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Oxandrolone, also known as oxandrin, is a drug first synthesized by Raphael Pappo while at Searle Laboratories, now Pfizer Inc., under the trademark Anavar, and introduced into the United States in 1964. It is a synthetic anabolic steroid derivative of dihydrotestosterone with an oxygen atom replacing the 2 carbon and methylation in the 17 position.
Oxandrolone is widely used due to its exceptionally small level of androgenicity accompanied by moderate anabolic effect. Although oxandrolone is a 17-alpha alkyloid, its liver toxicity is very small as well. Studies have shown that a daily dose of 20 mg oxandrolone used in the course of 12 weeks had only a negligible impact on the increase of liver enzymes. As a DHT derivative, oxandrolone does not aromatize, and thus does not cause gynecomastia. It also does not significantly influence the body's normal testosterone production (HPTA axis) at low dosages (20 mg). When dosages are high, the human body reacts by reducing the production of luteinizing hormone after perceiving endogenous testosterone production as too high; this in turn eliminates further stimulation of Leydig cells in the testicles, causing testicular atrophy. Oxandrolone used in a dose of 20 mg/day suppressed endogenous testosterone by 67% after 12 weeks of therapy.
In a randomized, double-blind study, patients with 40% total body surface area burns were selected to receive standard burn care plus oxandrolone, or without oxandrolone. Those treated with oxandrolone showed improved body composition, preserved muscle mass and reduced hospital stay time.
The drug was prescribed to promote muscle regrowth in disorders which cause involuntary weight loss, and is used as part of treatment for HIV/AIDS. It had also been shown to be partially successful in treating cases of osteoporosis. However, in part due to bad publicity from its abuses by bodybuilders, production of Anavar was discontinued by Searle Laboratories in 1989. It was picked up by Bio-Technology General Corporation, now Savient Pharmaceuticals who, following successful clinical trials in 1995, released it under the tradename Oxandrin.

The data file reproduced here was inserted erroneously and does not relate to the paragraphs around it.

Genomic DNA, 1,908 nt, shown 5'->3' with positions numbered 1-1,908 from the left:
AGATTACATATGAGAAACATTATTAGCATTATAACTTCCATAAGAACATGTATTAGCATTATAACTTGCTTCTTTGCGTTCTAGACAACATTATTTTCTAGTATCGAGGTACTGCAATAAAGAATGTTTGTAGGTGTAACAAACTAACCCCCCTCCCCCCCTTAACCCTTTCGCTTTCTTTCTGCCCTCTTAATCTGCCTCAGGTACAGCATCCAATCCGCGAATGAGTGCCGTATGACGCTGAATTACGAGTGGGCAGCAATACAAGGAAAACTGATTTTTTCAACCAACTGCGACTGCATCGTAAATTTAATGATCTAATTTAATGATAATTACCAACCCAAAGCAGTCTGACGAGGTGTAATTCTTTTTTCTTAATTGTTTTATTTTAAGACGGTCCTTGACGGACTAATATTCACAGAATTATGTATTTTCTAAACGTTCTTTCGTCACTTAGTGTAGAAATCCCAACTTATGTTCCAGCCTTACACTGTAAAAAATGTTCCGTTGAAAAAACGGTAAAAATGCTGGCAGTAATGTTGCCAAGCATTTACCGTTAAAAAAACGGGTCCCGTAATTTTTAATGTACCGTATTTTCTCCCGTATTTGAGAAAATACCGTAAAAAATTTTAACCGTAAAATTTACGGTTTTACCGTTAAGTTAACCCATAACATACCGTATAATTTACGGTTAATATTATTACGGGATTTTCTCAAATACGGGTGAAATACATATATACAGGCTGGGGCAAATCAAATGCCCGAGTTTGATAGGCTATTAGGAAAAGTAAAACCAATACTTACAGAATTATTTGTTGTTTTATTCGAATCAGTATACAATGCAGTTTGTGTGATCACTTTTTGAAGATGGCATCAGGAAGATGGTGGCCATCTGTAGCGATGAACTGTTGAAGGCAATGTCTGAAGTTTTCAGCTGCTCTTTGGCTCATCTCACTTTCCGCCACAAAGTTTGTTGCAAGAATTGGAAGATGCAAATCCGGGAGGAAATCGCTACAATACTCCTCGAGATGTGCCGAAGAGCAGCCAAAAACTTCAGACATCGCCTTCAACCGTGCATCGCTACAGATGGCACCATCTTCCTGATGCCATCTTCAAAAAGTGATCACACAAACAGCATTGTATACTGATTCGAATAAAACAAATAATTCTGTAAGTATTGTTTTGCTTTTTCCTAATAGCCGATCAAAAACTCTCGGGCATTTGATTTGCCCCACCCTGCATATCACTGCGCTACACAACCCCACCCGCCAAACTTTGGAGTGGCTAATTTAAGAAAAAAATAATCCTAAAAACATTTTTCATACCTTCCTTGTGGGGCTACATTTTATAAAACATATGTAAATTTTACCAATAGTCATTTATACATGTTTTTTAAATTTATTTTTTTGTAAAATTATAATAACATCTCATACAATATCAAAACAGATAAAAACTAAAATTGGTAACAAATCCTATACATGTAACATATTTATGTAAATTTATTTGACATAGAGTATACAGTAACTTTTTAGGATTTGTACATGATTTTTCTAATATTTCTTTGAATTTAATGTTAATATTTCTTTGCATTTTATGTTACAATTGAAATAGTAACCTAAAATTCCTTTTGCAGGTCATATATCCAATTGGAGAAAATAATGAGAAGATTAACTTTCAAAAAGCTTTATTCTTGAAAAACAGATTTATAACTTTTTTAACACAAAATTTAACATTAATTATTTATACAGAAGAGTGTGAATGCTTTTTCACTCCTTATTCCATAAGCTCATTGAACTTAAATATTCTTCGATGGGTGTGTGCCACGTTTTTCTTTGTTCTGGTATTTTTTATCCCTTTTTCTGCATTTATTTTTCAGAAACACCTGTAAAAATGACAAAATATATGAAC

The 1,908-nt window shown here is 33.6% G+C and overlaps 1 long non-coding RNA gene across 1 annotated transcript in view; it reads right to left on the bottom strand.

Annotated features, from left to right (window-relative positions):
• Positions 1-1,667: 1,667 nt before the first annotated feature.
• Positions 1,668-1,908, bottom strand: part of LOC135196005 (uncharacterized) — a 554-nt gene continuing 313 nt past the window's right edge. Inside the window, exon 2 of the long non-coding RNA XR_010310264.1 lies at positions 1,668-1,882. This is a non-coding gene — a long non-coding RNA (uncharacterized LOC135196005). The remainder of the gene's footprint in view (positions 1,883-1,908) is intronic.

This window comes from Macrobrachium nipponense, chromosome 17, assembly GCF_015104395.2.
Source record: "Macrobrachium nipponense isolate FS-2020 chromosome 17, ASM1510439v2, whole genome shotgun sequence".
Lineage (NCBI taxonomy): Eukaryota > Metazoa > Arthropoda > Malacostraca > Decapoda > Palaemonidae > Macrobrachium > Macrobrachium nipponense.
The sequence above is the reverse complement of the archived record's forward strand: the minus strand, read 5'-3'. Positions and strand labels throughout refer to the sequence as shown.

It was subsequently approved for orphan drug status by the Food and Drug Administration (FDA) for treating alcoholic hepatitis, Turner syndrome, and HIV-induced weight loss. It is also indicated as an offset to protein catabolism caused by long-term administration of corticosteroids. In addition, the drug has shown positive results in treating anemia and hereditary angioedema. Because of its potential for abuse, it is categorized as a Schedule III controlled substance in the United States.
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- Hart DW, Wolf SE, Ramzy PI, Chinkes DL, Beauford RB, Ferrando AA, Wolfe RR, Herndon DN (April 2001). "Anabolic effects of oxandrolone after severe burn". Ann. Surg. 233 (4): 556–64. doi:10.1097/00000658-200104000-00012. PMC 1421286. PMID 11303139.
- Przkora R, Herndon DN, Suman OE (January 2007). "The effects of oxandrolone and exercise on muscle mass and function in children with severe burns". Pediatrics 119 (1): e109–16. doi:10.1542/peds.2006-1548. PMC 2367234. PMID 17130281.
- Demling RH, DeSanti L (December 2003). "Oxandrolone induced lean mass gain during recovery from severe burns is maintained after discontinuation of the anabolic steroid". Burns 29 (8): 793–7. doi:10.1016/j.burns.2003.08.003. PMID 14636753.
- Oxandrin Homepage, savientpharma.com (retrieved 23 October 2009)* Oxandrin Label, fda.gov (retrieved 23 October 2009)
- "Oxandrolone Side Effects, Interactions and Information". drugs.com.